Aluminum producer switches to manual operations after ransomware infection

Norsk Hydro, one of the world’s largest aluminium producers, revealed today that it “became victim of an extensive cyber-attack” that crippled some of its infrastructure and forced it to switch to manual operations in some smelting locations. The cyber-attack was later identified as an infection with the LockerGoga ransomware strain, the company said during a press conference.

News of the cyber-attack broke earlier this morning in a message the company sent to investors and stock exchanges.

“Hydro became victim of an extensive cyber-attack in the early hours of Tuesday (CET), impacting operations in several of the company’s business areas,” the company said. “IT-systems in most business areas are impacted and Hydro is switching to manual operations as far as possible.”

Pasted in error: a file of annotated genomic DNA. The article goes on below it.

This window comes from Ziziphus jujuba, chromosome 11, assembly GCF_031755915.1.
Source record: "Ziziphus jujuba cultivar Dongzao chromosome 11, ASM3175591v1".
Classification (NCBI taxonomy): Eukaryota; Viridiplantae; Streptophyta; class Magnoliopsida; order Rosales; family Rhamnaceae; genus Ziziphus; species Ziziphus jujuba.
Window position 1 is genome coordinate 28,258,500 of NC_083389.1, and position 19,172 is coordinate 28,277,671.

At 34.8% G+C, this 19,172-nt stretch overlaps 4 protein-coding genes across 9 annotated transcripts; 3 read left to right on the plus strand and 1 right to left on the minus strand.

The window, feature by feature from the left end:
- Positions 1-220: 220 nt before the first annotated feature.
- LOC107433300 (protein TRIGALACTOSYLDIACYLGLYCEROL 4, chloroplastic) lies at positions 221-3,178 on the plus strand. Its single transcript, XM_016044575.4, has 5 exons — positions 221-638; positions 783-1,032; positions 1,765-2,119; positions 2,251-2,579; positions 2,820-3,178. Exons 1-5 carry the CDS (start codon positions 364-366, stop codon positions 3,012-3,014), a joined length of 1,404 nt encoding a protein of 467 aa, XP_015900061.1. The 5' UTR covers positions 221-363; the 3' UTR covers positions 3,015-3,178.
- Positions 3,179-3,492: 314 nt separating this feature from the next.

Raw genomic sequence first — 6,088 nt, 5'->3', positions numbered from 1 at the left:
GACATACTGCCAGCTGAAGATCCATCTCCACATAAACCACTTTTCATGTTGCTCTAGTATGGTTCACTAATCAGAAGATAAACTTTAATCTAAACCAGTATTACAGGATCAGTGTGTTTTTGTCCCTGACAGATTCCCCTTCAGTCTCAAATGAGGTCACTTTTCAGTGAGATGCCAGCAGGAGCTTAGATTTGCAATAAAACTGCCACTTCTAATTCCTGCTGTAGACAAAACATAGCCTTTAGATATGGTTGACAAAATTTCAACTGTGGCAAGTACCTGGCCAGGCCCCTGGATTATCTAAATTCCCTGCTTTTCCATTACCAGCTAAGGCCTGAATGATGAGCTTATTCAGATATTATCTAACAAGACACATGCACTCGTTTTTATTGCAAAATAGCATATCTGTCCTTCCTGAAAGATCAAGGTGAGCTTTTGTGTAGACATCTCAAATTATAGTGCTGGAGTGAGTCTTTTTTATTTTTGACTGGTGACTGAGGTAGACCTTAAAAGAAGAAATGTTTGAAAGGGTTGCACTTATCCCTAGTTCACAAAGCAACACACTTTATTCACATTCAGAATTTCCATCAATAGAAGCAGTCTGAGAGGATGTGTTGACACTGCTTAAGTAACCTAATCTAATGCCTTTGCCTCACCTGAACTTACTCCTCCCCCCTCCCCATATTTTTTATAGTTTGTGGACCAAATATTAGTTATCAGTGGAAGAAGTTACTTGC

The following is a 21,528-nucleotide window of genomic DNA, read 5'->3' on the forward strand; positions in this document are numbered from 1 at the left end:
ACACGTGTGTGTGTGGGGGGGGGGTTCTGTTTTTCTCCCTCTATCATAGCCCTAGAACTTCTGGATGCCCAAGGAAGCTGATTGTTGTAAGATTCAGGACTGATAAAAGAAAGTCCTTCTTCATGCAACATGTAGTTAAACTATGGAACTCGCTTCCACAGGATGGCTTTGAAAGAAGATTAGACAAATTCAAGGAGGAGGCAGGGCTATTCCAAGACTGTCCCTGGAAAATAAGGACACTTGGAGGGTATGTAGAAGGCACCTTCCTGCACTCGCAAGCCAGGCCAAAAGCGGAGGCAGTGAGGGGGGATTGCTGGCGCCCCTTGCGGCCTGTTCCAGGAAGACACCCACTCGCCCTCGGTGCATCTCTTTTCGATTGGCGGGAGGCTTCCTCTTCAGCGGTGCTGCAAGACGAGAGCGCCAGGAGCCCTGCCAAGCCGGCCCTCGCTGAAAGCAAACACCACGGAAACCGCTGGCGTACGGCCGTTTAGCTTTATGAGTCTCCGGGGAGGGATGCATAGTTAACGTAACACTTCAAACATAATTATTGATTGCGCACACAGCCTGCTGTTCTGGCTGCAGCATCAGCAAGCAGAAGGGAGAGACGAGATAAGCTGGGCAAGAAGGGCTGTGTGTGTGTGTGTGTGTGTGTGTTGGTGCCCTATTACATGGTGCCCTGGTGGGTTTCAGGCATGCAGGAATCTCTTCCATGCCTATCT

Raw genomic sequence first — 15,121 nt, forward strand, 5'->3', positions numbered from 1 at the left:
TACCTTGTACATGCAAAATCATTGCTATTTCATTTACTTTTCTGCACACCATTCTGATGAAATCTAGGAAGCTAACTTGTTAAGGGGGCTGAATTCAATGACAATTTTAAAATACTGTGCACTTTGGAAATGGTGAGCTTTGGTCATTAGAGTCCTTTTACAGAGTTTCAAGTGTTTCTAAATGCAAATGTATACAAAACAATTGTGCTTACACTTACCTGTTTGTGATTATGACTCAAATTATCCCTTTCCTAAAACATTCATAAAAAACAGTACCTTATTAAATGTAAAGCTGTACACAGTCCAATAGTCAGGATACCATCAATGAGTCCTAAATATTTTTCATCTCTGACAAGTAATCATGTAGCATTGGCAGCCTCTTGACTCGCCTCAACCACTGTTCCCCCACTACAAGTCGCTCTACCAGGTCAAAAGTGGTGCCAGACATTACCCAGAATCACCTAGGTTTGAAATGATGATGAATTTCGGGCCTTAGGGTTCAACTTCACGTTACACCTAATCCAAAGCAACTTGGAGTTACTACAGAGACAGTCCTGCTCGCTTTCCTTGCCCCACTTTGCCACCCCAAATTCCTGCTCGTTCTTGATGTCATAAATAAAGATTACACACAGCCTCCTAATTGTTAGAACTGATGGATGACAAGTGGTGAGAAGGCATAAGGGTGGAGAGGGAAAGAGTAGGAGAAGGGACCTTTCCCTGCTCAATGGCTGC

In a subsequent update posted on the company’s Facebook page, Norsk Hydro said the cyber-attack did not impact “people safety” and that smelting plants across its vast international network were “running normally on isolated IT systems,” although in a manual mode, without the aid of its computer controlled systems.

In a press conference that took place later in the afternoon, the company confirmed that the attack was caused by a ransomware infection. The company said the ransomware was planted on its network in late Monday evening, CET, and that its staff noticed the infection around midnight.

“Let me be clear! The situation for Hydro through this is quite severe. The entire worldwide network is down, affecting our production and our office operations,” the company said during the press release. “There is a lack of ability to connect to production systems, causing some production challenges and temporary stoppages at several plants.”

The company said it plans to restore impacted systems using backups.


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